Virtual work practices and the experience of time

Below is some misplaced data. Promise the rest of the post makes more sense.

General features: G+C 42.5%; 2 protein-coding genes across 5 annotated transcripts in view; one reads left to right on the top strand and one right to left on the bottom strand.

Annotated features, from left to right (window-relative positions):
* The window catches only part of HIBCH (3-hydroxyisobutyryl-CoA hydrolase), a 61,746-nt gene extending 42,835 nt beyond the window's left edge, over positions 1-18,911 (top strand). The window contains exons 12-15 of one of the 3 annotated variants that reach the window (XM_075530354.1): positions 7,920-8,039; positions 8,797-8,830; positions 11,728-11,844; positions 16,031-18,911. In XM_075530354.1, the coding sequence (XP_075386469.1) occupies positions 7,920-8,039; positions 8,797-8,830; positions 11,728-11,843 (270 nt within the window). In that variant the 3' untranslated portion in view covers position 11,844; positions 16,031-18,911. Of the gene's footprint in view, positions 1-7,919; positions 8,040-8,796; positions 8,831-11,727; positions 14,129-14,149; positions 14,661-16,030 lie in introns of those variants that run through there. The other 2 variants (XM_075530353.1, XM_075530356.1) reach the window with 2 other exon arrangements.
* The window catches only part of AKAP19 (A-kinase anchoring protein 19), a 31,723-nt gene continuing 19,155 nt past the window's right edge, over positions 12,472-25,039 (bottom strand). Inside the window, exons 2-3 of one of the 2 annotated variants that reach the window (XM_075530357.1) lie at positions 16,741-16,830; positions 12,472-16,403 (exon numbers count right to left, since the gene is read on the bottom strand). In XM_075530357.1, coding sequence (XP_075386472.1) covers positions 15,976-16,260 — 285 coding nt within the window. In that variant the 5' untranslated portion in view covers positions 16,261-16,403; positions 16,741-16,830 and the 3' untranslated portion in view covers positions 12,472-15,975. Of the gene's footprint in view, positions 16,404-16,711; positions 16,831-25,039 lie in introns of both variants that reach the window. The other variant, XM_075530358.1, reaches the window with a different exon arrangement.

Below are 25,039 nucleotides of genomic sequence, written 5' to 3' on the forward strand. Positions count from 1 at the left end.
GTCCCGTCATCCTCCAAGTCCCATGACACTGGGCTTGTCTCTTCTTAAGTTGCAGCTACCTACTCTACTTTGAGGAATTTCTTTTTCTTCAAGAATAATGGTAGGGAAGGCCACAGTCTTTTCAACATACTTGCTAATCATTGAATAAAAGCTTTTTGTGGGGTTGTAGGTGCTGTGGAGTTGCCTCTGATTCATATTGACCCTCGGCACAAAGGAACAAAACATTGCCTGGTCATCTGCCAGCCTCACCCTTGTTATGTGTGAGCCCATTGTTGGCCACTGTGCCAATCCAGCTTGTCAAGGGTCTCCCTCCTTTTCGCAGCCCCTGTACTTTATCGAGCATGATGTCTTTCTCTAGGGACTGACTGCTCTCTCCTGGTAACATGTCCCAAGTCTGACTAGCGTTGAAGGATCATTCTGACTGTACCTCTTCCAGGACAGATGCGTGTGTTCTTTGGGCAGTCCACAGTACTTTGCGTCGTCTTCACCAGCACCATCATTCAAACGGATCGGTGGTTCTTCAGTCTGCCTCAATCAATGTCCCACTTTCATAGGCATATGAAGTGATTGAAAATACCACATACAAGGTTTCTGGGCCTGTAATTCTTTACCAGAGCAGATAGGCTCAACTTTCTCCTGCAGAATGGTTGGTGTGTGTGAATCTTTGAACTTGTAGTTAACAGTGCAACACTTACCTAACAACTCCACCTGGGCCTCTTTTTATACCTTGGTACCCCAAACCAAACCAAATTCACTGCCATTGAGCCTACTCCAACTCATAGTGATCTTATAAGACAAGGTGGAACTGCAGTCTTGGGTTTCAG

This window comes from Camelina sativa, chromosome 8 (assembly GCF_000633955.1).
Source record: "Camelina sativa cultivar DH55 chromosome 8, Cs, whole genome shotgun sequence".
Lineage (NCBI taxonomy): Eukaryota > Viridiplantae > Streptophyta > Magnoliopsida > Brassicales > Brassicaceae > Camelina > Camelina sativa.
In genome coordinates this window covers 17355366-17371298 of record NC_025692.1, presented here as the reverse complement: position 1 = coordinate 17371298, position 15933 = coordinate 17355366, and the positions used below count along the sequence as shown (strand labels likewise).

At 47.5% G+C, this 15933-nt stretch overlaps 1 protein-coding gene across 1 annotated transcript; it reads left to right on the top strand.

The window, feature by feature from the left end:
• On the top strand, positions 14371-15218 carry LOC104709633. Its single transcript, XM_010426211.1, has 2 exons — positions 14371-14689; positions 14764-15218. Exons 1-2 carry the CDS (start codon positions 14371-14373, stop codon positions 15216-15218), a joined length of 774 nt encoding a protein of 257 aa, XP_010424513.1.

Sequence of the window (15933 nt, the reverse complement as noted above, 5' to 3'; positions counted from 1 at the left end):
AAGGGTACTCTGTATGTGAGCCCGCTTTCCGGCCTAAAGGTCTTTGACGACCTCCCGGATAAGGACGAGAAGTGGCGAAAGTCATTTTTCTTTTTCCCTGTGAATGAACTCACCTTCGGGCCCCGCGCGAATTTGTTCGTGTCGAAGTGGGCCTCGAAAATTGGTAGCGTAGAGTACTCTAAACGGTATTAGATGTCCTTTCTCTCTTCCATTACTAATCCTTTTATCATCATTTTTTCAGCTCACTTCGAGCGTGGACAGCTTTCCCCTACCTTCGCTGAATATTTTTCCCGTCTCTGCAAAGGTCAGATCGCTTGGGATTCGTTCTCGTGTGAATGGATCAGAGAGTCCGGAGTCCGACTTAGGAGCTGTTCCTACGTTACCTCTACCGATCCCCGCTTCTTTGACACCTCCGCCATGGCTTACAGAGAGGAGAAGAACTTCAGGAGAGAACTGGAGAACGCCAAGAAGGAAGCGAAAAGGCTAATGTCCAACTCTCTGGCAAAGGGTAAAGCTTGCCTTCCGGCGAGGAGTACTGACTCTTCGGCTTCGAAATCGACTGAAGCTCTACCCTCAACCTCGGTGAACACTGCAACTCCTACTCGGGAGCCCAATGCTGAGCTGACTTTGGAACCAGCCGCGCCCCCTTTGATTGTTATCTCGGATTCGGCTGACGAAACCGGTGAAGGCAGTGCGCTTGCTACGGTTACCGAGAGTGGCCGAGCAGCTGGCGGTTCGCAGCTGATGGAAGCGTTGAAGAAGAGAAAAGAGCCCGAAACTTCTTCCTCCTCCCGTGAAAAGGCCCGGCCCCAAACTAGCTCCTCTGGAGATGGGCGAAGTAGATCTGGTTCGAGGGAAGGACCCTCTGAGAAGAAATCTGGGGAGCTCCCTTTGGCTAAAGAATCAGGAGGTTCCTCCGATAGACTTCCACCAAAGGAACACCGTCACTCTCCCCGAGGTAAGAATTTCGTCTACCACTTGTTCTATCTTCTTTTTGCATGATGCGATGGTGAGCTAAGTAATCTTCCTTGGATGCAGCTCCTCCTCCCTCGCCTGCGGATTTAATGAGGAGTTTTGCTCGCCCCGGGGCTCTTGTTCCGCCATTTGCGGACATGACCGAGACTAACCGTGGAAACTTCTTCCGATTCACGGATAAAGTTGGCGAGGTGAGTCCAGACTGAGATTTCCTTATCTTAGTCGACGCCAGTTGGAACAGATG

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For the most part, scholars have treated virtuality as a work arrangement that places organizational members in or out of a qualifying "virtual box." However, what is often neglected in extant literature is the notion that virtual work is a practice afforded to "standard" workers as well. With this broader, more fluid concept in mind, researchers have failed to address the wider impacts associated with the ubiquity of virtual work practices (VWP) such as: how does virtuality influence organizational members' experience of time? Frameworks proposed by Ballard and Gossett (in press) as well as Lee and Liebenau (2002) offer a way to explore the significance of time as it relates to the proliferation of virtual work. In the present study, members' reported their experience of time based on 11 dimensions of time and degree of virtuality. Results indicated that a high degree of virtuality was highly correlated with the temporal dimension of punctuality. However, there was no significant relationship between virtuality and temporal focus (i.e., present and future focus), urgency, scarcity, flexibility, separation, and linearity. Based on theses findings, two sets of insights from the analysis have are developed, implications are discussed as well as directions for future research.